Han Dynasty Terracotta Entertainer


A hollow moulded Chinese Han Dynasty terracotta entertainer statuette. The figurine appears with his arms raised, as in the middle of a dance act, wearing a robe which still displays some original pigmentation. The statuette’s face is painted in pale pink and features are modelled with red paint for the lips and fine dark lines for the eyes. Its high bun hairstyle is decorated with dark pigment.

Date: Circa 1st-2nd Century AD
Period: Han Dynasty
Provenance: The C. Roger Moss OBE collection. The late C. Roger Moss OBE was a renowned art collector who, throughout the years, thanks to his determination and enthusiasm, was able to create an outstanding collection of artworks, most prominently from China and the Orient, but also from other cultures.
Condition: Fine, some chips off the base and the end of the right sleeve.


The Han Dynasty was the second imperial dynasty of China (206 BC–220 AD), and its art is notable for aiming to give form to everyday people and objects. It was a period of significant economic growth, and this facilitated discovery and innovation: technical possibilities in the arts increased as a result, enabling artists to push boundaries. The art of the Han dynasty is largely decorative, a shift away from the functional, ritualistic art of the previous Qin dynasty. This statuette was likely a ‘mingqi’, a burial figurine, viewed as a sort of utensil for the afterlife, and usually depicting everyday objects and people, like dancers, court attendants, and servants. Mingqi figurines of dancers and musicians would have been placed in the tomb with the deceased to ensure company and entertainment.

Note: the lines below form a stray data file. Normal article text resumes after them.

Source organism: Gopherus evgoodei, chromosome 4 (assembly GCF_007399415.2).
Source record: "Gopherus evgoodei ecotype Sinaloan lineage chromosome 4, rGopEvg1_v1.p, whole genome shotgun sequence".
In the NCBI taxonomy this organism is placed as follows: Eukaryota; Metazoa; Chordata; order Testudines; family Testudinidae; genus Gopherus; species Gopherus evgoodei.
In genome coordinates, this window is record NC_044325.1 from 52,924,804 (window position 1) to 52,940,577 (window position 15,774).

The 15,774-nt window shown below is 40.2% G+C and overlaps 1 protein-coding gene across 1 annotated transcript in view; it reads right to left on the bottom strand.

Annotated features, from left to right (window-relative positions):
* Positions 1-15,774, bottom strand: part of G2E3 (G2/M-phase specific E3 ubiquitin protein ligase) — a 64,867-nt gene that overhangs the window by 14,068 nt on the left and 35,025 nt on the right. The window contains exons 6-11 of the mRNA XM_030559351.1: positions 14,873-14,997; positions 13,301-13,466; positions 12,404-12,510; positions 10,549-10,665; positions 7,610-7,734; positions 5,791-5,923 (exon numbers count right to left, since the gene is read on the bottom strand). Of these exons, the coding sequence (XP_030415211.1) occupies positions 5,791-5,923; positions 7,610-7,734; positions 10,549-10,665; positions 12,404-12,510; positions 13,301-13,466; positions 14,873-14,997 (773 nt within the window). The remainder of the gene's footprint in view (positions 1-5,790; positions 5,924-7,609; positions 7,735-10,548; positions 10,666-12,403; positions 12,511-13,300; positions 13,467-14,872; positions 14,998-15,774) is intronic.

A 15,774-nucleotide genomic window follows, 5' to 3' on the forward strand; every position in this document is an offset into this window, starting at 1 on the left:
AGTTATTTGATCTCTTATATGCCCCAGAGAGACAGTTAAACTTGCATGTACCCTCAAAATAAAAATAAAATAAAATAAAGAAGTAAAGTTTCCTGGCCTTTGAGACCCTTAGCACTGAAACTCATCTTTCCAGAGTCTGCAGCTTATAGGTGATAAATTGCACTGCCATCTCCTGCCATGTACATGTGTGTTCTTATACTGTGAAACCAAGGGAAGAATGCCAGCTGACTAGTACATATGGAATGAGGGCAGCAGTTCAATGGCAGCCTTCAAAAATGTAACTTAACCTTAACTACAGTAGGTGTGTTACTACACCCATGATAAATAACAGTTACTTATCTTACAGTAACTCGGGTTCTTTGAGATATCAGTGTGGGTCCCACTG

To discover more about Tang statuettes, please visit our relevant blog post: Terracotta Tomb Attendants.

Weight 78 g
Dimensions H 10 cm

Pottery and Porcelain


Reference: For a similar item, The Metropolitan Museum, item number 36.12.6

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